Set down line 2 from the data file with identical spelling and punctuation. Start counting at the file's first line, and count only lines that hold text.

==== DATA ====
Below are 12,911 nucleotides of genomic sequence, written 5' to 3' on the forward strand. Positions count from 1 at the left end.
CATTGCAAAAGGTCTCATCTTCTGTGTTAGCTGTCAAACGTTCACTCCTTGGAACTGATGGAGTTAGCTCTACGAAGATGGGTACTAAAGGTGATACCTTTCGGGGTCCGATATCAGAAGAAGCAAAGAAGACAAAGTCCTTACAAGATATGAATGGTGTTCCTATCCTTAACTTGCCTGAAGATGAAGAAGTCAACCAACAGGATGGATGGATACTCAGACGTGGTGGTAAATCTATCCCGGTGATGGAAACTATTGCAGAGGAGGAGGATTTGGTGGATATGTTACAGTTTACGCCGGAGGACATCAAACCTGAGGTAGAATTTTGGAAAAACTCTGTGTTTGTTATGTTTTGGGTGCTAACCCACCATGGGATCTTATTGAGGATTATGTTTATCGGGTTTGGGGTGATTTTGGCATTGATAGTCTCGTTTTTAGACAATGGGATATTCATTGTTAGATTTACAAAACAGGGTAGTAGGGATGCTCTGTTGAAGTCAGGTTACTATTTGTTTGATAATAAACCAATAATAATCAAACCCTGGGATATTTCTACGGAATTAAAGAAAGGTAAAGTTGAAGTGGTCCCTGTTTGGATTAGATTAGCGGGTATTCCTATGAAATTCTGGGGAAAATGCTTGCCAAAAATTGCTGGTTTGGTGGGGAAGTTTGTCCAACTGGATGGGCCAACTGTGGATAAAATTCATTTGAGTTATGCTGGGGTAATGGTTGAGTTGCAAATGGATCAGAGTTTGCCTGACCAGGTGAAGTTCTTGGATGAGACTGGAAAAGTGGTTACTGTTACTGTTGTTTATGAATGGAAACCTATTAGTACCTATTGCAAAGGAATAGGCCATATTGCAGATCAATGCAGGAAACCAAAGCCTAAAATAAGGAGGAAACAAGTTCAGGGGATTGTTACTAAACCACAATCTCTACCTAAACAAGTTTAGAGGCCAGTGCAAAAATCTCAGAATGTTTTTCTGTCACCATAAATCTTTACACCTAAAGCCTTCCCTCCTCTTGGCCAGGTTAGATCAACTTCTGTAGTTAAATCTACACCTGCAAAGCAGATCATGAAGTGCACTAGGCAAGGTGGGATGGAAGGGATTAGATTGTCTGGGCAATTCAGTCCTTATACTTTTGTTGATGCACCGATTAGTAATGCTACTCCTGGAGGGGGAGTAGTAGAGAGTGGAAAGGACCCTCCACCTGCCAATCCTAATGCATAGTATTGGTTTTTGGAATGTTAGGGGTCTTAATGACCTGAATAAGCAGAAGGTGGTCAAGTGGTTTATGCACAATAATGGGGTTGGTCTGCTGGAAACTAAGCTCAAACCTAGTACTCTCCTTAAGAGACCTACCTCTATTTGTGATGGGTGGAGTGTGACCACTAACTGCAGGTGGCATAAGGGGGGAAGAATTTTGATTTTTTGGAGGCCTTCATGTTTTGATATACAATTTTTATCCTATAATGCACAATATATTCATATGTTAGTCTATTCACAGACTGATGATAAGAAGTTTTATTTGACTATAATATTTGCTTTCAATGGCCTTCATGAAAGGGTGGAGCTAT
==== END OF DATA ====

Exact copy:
CATTGCAAAAGGTCTCATCTTCTGTGTTAGCTGTCAAACGTTCACTCCTTGGAACTGATGGAGTTAGCTCTACGAAGATGGGTACTAAAGGTGATACCTTTCGGGGTCCGATATCAGAAGAAGCAAAGAAGACAAAGTCCTTACAAGATATGAATGGTGTTCCTATCCTTAACTTGCCTGAAGATGAAGAAGTCAACCAACAGGATGGATGGATACTCAGACGTGGTGGTAAATCTATCCCGGTGATGGAAACTATTGCAGAGGAGGAGGATTTGGTGGATATGTTACAGTTTACGCCGGAGGACATCAAACCTGAGGTAGAATTTTGGAAAAACTCTGTGTTTGTTATGTTTTGGGTGCTAACCCACCATGGGATCTTATTGAGGATTATGTTTATCGGGTTTGGGGTGATTTTGGCATTGATAGTCTCGTTTTTAGACAATGGGATATTCATTGTTAGATTTACAAAACAGGGTAGTAGGGATGCTCTGTTGAAGTCAGGTTACTATTTGTTTGATAATAAACCAATAATAATCAAACCCTGGGATATTTCTACGGAATTAAAGAAAGGTAAAGTTGAAGTGGTCCCTGTTTGGATTAGATTAGCGGGTATTCCTATGAAATTCTGGGGAAAATGCTTGCCAAAAATTGCTGGTTTGGTGGGGAAGTTTGTCCAACTGGATGGGCCAACTGTGGATAAAATTCATTTGAGTTATGCTGGGGTAATGGTTGAGTTGCAAATGGATCAGAGTTTGCCTGACCAGGTGAAGTTCTTGGATGAGACTGGAAAAGTGGTTACTGTTACTGTTGTTTATGAATGGAAACCTATTAGTACCTATTGCAAAGGAATAGGCCATATTGCAGATCAATGCAGGAAACCAAAGCCTAAAATAAGGAGGAAACAAGTTCAGGGGATTGTTACTAAACCACAATCTCTACCTAAACAAGTTTAGAGGCCAGTGCAAAAATCTCAGAATGTTTTTCTGTCACCATAAATCTTTACACCTAAAGCCTTCCCTCCTCTTGGCCAGGTTAGATCAACTTCTGTAGTTAAATCTACACCTGCAAAGCAGATCATGAAGTGCACTAGGCAAGGTGGGATGGAAGGGATTAGATTGTCTGGGCAATTCAGTCCTTATACTTTTGTTGATGCACCGATTAGTAATGCTACTCCTGGAGGGGGAGTAGTAGAGAGTGGAAAGGACCCTCCACCTGCCAATCCTAATGCATAGTATTGGTTTTTGGAATGTTAGGGGTCTTAATGACCTGAATAAGCAGAAGGTGGTCAAGTGGTTTATGCACAATAATGGGGTTGGTCTGCTGGAAACTAAGCTCAAACCTAGTACTCTCCTTAAGAGACCTACCTCTATTTGTGATGGGTGGAGTGTGACCACTAACTGCAGGTGGCATAAGGGGGGAAGAATTTTGATTTTTTGGAGGCCTTCATGTTTTGATATACAATTTTTATCCTATAATGCACAATATATTCATATGTTAGTCTATTCACAGACTGATGATAAGAAGTTTTATTTGACTATAATATTTGCTTTCAATGGCCTTCATGAAAGGGTGGAGCTAT